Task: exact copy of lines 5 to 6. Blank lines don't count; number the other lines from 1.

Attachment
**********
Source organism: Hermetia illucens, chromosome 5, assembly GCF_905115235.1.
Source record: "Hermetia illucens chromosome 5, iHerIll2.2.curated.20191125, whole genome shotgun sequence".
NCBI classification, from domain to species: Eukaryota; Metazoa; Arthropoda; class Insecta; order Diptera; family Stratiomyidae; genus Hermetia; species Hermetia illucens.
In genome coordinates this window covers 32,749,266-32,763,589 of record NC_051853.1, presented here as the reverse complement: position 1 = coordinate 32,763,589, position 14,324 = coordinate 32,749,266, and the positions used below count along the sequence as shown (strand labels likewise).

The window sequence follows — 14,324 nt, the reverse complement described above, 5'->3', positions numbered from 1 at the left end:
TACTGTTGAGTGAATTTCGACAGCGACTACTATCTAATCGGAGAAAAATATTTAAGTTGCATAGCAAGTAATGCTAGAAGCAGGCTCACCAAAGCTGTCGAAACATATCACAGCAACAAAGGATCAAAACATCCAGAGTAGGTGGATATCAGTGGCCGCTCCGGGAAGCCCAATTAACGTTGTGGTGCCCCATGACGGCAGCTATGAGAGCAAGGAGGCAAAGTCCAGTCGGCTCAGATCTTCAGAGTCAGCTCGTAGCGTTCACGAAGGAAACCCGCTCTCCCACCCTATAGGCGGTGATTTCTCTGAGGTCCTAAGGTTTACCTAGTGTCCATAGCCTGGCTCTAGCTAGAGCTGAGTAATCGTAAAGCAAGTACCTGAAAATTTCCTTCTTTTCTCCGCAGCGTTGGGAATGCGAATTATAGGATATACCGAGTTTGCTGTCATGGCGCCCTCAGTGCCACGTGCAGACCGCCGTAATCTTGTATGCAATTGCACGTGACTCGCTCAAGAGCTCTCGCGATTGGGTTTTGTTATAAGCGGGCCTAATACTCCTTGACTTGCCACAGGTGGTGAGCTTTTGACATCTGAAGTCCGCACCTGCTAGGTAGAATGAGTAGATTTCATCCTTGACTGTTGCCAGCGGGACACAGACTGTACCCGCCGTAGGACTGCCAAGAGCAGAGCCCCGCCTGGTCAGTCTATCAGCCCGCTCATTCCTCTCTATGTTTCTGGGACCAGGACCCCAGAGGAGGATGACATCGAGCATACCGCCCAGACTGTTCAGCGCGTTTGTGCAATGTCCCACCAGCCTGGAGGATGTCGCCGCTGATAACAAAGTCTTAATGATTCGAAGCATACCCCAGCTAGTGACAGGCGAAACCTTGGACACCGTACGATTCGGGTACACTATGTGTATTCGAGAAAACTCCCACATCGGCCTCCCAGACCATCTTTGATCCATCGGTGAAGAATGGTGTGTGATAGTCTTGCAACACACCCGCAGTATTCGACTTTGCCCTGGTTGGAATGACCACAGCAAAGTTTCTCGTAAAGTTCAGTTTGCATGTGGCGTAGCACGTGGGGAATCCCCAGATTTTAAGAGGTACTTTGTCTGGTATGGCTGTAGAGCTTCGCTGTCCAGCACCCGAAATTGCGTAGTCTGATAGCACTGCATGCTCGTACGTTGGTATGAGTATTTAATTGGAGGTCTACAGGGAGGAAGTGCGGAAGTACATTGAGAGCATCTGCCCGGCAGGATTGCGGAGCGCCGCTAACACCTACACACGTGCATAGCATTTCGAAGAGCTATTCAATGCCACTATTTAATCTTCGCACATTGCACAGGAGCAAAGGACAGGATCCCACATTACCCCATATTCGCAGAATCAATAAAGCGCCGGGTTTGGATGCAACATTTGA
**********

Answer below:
The window sequence follows — 14,324 nt, the reverse complement described above, 5'->3', positions numbered from 1 at the left end:
TACTGTTGAGTGAATTTCGACAGCGACTACTATCTAATCGGAGAAAAATATTTAAGTTGCATAGCAAGTAATGCTAGAAGCAGGCTCACCAAAGCTGTCGAAACATATCACAGCAACAAAGGATCAAAACATCCAGAGTAGGTGGATATCAGTGGCCGCTCCGGGAAGCCCAATTAACGTTGTGGTGCCCCATGACGGCAGCTATGAGAGCAAGGAGGCAAAGTCCAGTCGGCTCAGATCTTCAGAGTCAGCTCGTAGCGTTCACGAAGGAAACCCGCTCTCCCACCCTATAGGCGGTGATTTCTCTGAGGTCCTAAGGTTTACCTAGTGTCCATAGCCTGGCTCTAGCTAGAGCTGAGTAATCGTAAAGCAAGTACCTGAAAATTTCCTTCTTTTCTCCGCAGCGTTGGGAATGCGAATTATAGGATATACCGAGTTTGCTGTCATGGCGCCCTCAGTGCCACGTGCAGACCGCCGTAATCTTGTATGCAATTGCACGTGACTCGCTCAAGAGCTCTCGCGATTGGGTTTTGTTATAAGCGGGCCTAATACTCCTTGACTTGCCACAGGTGGTGAGCTTTTGACATCTGAAGTCCGCACCTGCTAGGTAGAATGAGTAGATTTCATCCTTGACTGTTGCCAGCGGGACACAGACTGTACCCGCCGTAGGACTGCCAAGAGCAGAGCCCCGCCTGGTCAGTCTATCAGCCCGCTCATTCCTCTCTATGTTTCTGGGACCAGGACCCCAGAGGAGGATGACATCGAGCATACCGCCCAGACTGTTCAGCGCGTTTGTGCAATGTCCCACCAGCCTGGAGGATGTCGCCGCTGATAACAAAGTCTTAATGATTCGAAGCATACCCCAGCTAGTGACAGGCGAAACCTTGGACACCGTACGATTCGGGTACACTATGTGTATTCGAGAAAACTCCCACATCGGCCTCCCAGACCATCTTTGATCCATCGGTGAAGAATGGTGTGTGATAGTCTTGCAACACACCCGCAGTATTCGACTTTGCCCTGGTTGGAATGACCACAGCAAAGTTTCTCGTAAAGTTCAGTTTGCATGTGGCGTAGCACGTGGGGAATCCCCAGATTTTAAGAGGTACTTTGTCTGGTATGGCTGTAGAGCTTCGCTGTCCAGCACCCGAAATTGCGTAGTCTGATAGCACTGCATGCTCGTACGTTGGTATGAGTATTTAATTGGAGGTCTACAGGGAGGAAGTGCGGAAGTACATTGAGAGCATCTGCCCGGCAGGATTGCGGAGCGCCGCTAACACCTACACACGTGCATAGCATTTCGAAGAGCTATTCAATGCCACTATTTAATCTTCGCACATTGCACAGGAGCAAAGGACAGGATCCCACATTACCCCATATTCGCAGAATCAATAAAGCGCCGGGTTTGGATGCAACATTTGA